Newsflash: your B2B website is no different

One year from today, what results will you need to report in order to consider your website investment successful? Did you double website traffic? Did you triple qualified inbound leads? Can you directly tie revenue from new customers back to their origins in Google searches that led them to your site, converted them into contacts and formed new customer relationships? These are the jobs of your website. Not looking pretty. And the good news is that you can make these things happen NOW, without blowing your entire marketing budget on that website rebuild. Don’t buy the shiny Cadillac or new suit until you’ve generated the revenue to justify it.

How and where to start

1. Optimize your old, crusty, dated B2B website in search engines

Start by driving as much possible targeted website traffic as you can to your current website. And do it by generating exceptional, new, educational content for your audience. If you need to update some info on the site to correct inaccuracies, fine. But don’t spend too much time dwelling on little tweaks. Instead, look forward. Create a business blog that targets the most important keywords your potential customers would search and answers the most common questions they ask. Publish at least one resourceful article weekly on your site that helps solve customer problems. When prospects search for those things in Google, guess who they’ll find? If you want some more info on how to make this happen, reference chapters 3 and 4 of our inbound marketing guide.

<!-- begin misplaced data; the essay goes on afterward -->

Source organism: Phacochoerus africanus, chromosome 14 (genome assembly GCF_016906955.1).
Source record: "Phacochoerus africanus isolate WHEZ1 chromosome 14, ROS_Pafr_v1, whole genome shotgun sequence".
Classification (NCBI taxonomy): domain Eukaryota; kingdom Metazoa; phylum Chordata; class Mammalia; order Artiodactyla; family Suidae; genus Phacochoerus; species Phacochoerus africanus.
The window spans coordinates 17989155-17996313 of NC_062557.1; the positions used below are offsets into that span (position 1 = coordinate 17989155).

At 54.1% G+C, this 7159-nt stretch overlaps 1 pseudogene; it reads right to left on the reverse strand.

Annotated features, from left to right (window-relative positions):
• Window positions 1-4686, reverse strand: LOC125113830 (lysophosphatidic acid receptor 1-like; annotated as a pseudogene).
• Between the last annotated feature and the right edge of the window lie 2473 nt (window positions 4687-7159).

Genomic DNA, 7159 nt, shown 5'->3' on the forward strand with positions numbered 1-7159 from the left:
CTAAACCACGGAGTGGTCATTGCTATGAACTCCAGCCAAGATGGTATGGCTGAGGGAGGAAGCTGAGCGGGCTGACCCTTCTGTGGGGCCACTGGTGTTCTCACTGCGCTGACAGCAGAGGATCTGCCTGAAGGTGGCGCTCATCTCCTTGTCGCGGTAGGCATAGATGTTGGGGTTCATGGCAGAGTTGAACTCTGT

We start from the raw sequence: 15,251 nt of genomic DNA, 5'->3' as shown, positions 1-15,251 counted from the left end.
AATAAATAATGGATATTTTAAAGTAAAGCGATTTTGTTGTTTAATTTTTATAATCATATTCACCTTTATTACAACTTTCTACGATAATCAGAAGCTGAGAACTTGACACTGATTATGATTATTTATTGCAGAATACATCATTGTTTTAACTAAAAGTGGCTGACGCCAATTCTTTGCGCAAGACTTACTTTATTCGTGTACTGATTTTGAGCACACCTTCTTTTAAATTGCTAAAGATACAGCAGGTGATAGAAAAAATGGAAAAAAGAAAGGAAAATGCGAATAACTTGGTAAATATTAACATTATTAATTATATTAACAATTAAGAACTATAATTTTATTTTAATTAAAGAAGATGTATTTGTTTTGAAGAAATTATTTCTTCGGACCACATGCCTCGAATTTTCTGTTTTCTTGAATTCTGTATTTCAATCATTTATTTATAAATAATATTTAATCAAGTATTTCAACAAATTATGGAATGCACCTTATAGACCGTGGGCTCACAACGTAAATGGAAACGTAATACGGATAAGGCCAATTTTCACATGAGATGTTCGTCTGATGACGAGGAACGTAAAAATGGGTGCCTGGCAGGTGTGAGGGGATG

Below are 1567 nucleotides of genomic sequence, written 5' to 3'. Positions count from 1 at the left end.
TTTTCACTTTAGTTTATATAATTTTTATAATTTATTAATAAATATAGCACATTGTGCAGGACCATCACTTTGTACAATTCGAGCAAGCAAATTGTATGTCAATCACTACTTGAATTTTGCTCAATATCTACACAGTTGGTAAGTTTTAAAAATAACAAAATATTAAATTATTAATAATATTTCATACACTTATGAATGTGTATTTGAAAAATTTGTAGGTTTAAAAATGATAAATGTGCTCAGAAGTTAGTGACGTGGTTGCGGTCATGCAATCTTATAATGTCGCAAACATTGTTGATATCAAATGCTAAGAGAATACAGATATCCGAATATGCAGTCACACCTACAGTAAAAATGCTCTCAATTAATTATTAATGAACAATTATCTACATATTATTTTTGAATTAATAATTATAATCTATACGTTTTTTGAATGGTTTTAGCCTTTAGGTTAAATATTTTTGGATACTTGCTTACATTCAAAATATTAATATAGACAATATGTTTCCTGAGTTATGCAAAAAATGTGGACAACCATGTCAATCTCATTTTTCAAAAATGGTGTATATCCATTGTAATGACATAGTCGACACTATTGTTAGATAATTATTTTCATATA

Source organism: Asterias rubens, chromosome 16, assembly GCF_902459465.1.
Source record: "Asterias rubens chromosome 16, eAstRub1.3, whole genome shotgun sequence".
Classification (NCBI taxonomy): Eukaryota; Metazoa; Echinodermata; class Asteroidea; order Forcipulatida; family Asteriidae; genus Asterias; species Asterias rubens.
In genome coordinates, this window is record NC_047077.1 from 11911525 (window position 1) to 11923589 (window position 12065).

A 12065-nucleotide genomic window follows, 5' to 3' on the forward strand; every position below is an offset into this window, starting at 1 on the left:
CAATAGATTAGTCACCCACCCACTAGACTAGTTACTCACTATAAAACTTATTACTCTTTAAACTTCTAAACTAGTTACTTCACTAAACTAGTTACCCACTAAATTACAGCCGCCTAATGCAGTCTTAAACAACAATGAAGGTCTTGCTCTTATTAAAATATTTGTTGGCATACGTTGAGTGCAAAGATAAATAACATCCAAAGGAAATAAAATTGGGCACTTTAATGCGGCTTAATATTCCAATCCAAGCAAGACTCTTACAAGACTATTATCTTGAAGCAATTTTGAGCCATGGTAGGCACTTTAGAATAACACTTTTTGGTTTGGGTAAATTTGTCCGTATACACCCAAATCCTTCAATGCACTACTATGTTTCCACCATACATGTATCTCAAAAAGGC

2. Optimize your site to convert visitors into real, hard leads

Growth in website traffic means absolutely nothing if it’s not producing leads. Create opportunity on your website to convert your visitors into real contacts by trading them something of value, like an educational guide related to your services for a name and phone number. Put hard leads on the table for your sales team. And make sure your sales team takes these leads seriously, calls on them and closes deals. We’ll teach you more about optimizing your site for conversions in chapter 5 of our guide.

3. Nurture, nurture, nurture your leads

Your new, resourceful, educational content is just as valuable for your existing database of contacts as it is for those just discovering you. Use email to distribute teasers for your new content. Bring your existing contacts and leads back to your website. Reengage them, nurture them, educate them, stay top-of-mind, establish more and more trust in your expertise. Learn the power and strategy behind lead nurturing in chapter 7 of our guide.

In the end, start with the revenue generators

As painful as it may be to admit, your website rebuild can wait. Focus first on results and everything will fall into place. If you’d be interested in a free 30-minute consultation to talk through your dilemma, we’re here to help! Don’t hesitate to sign up here. It’s the best first step you can take to developing your industrial marketing strategy.